The Center for Internet and Society at Stanford Law School is a leader in the study of the law and policy around the Internet and other emerging technologies.
A few years ago, Nellie Kroes warned that because of ill-adapted laws to technological development, “every day citizens […] across the EU break the law just to do something commonplace”. According to Kroes, the Single Market “cried out” for copyright reform. Finally, the EU responded to that reform call but, unfortunately, with the wrong answer. Read more about Reforming the C-DSM Reform: a User-Based Copyright Theory for Commonplace Creativity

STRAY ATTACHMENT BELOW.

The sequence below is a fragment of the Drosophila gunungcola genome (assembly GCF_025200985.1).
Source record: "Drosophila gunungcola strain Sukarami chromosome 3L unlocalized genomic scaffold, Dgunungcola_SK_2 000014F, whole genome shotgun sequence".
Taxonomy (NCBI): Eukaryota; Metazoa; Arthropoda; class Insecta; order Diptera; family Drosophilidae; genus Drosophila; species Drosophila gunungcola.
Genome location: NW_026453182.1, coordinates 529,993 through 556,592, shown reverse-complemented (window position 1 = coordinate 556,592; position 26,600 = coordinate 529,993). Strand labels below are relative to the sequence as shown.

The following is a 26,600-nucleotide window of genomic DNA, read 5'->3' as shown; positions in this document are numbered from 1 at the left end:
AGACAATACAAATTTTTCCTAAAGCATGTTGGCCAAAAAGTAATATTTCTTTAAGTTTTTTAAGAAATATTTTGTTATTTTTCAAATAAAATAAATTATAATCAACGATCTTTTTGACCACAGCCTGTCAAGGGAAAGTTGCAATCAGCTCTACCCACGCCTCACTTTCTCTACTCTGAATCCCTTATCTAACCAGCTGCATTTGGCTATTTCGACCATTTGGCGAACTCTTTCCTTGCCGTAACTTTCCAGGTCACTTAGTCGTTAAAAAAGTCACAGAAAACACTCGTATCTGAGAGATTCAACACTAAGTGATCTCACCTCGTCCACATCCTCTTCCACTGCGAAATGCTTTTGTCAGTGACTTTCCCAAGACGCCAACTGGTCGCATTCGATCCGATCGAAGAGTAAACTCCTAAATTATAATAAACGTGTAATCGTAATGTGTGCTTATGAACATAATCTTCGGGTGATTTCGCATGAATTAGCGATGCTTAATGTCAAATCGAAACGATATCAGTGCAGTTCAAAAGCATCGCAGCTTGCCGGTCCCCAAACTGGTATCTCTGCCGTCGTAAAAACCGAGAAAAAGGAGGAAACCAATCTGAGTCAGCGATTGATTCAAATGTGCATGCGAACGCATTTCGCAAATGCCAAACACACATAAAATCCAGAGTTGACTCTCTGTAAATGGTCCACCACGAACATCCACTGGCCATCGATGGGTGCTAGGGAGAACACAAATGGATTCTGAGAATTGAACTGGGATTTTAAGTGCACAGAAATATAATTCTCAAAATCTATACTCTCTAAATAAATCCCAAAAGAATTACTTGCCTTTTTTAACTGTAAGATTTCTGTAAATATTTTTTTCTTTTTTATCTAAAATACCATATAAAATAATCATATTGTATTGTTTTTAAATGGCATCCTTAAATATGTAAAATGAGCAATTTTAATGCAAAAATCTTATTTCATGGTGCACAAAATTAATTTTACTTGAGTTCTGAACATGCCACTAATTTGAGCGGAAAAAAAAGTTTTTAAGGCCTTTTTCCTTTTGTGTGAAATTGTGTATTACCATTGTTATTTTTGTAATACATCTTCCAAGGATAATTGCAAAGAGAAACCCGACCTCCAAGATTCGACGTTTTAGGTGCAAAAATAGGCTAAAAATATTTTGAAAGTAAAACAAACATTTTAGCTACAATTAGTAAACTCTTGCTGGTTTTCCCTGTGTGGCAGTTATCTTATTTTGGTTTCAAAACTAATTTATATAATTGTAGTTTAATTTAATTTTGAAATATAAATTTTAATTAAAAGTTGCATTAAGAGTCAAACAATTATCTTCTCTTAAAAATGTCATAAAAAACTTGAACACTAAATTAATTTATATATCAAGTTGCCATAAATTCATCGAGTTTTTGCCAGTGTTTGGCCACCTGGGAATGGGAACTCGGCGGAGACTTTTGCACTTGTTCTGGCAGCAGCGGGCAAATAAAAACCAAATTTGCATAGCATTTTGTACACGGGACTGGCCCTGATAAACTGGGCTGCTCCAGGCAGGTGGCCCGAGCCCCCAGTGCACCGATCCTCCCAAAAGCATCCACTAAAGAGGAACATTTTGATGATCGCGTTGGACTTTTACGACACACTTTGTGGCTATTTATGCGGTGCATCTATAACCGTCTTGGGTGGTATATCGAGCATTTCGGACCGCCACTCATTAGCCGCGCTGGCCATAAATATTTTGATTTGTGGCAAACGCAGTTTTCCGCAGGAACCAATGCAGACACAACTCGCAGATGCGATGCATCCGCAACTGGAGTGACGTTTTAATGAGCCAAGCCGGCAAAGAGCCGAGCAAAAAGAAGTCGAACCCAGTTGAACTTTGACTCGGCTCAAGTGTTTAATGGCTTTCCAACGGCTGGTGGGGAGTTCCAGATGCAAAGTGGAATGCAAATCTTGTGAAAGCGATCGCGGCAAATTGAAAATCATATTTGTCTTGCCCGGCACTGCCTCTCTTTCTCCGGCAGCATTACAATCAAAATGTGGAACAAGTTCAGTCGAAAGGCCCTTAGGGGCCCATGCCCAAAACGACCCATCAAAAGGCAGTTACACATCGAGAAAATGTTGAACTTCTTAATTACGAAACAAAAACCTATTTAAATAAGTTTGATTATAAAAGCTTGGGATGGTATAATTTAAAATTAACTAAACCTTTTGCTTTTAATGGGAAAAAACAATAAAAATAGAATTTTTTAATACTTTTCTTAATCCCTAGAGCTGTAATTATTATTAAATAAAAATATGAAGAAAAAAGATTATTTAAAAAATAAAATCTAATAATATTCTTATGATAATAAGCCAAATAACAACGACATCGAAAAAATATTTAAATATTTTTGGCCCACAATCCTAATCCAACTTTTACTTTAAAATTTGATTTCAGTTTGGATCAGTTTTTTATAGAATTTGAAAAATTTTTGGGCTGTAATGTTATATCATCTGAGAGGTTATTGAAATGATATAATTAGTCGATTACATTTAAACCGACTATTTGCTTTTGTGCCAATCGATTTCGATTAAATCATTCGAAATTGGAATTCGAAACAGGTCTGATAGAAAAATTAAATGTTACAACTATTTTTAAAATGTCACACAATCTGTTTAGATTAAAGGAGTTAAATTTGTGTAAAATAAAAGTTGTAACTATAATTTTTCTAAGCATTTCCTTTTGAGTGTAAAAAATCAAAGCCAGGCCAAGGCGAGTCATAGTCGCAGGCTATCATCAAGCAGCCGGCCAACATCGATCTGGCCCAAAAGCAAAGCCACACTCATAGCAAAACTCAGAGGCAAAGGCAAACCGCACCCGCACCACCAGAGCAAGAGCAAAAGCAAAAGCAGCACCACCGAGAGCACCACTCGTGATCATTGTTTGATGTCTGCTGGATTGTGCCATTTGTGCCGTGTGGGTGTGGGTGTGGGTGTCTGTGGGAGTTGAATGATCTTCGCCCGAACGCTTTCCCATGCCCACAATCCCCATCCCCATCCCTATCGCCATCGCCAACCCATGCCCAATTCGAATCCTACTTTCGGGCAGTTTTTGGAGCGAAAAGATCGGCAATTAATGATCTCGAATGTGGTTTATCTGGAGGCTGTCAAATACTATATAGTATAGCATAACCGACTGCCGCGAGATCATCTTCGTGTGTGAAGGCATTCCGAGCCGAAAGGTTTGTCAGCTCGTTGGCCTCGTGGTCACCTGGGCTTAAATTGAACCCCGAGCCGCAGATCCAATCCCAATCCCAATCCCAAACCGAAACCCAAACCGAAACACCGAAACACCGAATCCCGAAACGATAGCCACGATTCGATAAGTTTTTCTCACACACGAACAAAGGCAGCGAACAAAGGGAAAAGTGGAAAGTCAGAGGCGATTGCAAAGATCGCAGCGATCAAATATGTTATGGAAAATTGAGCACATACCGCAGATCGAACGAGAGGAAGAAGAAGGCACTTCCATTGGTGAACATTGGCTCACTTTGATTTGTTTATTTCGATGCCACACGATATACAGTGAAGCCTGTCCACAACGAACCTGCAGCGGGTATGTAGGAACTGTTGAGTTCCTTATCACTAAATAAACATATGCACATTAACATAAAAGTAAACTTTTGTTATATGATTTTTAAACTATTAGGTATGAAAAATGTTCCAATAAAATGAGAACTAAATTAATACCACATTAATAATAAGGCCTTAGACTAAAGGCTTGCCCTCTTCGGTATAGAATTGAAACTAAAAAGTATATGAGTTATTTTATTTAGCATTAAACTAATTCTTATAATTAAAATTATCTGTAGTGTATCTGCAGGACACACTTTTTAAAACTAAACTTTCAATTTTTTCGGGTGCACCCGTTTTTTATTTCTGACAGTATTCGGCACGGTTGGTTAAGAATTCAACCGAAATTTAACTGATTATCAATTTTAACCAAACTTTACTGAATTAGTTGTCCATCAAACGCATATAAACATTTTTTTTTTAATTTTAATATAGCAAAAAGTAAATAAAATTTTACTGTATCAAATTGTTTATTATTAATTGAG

Technology has an outsized impact on the modern world; it is how we have tamed our frontiers. But that role is largely ignored when it comes to the Arctic frontier. Emerging technologies, especially AI, can enable desperately needed services and infrastructure—but they can also challenge ethics, law, and policy, as they usually do. For instance, autonomous icebreaker ships pose a dual-use dilemma since they can be used for both humanitarian and military purposes. Read more about Arctic 2.0: How Artificial Intelligence Can Help Develop a Frontier